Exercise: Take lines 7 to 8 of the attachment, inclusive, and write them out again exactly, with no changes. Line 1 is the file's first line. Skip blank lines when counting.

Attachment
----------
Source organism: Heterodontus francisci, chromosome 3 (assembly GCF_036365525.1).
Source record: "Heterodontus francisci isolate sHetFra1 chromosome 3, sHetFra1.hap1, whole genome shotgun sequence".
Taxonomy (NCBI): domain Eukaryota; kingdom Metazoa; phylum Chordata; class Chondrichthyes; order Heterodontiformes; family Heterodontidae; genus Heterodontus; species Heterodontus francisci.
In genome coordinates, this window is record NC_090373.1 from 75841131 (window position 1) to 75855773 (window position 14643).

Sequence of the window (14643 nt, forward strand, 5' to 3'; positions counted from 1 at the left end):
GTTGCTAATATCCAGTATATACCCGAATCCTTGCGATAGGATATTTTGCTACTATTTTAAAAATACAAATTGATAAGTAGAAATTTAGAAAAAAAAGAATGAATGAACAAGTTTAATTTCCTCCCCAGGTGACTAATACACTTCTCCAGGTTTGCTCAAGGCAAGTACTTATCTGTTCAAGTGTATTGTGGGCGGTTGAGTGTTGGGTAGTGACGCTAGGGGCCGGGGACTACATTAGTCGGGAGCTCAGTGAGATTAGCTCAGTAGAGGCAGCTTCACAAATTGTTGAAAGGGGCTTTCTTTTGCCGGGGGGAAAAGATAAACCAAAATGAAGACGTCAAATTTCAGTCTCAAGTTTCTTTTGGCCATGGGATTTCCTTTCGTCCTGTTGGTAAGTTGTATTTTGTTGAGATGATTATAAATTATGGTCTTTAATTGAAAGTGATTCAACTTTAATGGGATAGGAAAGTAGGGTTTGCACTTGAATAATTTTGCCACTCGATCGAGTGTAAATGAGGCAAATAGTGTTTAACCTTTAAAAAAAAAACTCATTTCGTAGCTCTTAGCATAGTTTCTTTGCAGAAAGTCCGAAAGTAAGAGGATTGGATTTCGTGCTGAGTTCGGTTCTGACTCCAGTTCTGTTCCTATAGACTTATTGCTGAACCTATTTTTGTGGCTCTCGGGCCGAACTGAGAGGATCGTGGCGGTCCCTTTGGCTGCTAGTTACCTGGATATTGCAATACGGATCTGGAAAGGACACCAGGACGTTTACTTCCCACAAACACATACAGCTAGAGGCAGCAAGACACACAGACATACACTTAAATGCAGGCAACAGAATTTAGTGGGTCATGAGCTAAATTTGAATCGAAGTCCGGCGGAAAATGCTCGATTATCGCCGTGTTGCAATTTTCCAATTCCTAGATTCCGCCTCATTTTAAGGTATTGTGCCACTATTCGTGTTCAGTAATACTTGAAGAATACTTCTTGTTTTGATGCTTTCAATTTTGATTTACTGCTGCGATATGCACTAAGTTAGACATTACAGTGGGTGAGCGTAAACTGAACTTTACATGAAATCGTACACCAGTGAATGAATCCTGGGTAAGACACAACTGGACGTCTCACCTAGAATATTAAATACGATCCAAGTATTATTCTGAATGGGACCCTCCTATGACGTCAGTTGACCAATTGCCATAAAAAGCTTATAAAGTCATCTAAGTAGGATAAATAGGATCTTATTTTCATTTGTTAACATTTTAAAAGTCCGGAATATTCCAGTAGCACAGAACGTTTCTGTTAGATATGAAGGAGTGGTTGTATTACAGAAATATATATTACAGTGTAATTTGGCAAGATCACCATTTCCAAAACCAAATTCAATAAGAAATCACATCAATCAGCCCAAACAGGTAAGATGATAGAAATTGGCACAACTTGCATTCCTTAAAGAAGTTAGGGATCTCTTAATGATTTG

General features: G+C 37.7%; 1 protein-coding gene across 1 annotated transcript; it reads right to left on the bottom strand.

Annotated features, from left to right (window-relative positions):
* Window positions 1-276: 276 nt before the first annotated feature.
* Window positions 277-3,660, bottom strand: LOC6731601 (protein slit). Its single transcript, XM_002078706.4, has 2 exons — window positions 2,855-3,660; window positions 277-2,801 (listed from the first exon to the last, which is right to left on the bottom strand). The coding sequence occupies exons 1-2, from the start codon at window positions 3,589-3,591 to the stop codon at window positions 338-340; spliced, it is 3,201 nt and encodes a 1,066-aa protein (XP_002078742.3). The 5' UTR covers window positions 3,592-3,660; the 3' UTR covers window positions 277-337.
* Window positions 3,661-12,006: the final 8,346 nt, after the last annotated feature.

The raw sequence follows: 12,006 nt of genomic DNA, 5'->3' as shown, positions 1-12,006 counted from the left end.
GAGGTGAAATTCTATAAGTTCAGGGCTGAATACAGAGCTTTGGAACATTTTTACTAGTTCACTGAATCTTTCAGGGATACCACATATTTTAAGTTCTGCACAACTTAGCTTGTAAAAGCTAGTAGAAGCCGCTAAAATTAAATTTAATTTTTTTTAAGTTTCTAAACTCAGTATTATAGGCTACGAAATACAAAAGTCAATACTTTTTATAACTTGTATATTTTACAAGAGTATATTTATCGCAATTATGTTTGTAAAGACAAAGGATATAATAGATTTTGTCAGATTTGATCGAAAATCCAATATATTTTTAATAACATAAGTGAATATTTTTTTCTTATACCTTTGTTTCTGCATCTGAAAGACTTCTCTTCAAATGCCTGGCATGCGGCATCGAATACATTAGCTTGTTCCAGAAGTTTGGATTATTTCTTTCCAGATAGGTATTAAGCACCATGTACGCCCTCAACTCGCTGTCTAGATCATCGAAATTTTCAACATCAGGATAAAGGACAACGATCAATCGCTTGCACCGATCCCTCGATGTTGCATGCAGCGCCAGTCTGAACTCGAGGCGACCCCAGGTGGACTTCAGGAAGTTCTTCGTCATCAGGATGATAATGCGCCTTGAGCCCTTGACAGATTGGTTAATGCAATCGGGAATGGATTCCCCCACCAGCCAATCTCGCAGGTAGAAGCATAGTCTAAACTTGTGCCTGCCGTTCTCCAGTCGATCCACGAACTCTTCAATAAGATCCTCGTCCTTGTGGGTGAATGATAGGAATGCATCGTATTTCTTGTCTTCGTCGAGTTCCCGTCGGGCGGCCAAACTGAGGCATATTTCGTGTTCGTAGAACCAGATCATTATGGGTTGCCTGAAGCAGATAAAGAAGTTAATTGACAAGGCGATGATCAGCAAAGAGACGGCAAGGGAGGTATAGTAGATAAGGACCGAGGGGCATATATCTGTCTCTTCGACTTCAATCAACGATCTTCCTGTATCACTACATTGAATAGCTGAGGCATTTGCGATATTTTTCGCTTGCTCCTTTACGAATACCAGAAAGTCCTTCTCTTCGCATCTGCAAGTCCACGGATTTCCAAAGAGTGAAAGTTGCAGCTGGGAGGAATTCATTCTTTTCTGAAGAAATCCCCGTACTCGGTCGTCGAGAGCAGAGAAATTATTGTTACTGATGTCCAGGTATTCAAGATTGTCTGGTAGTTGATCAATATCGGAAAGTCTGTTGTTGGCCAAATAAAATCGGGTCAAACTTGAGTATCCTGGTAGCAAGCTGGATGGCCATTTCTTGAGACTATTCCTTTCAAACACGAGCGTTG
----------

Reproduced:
General features: G+C 37.7%; 1 protein-coding gene across 1 annotated transcript; it reads right to left on the bottom strand.

Annotated features, from left to right (window-relative positions):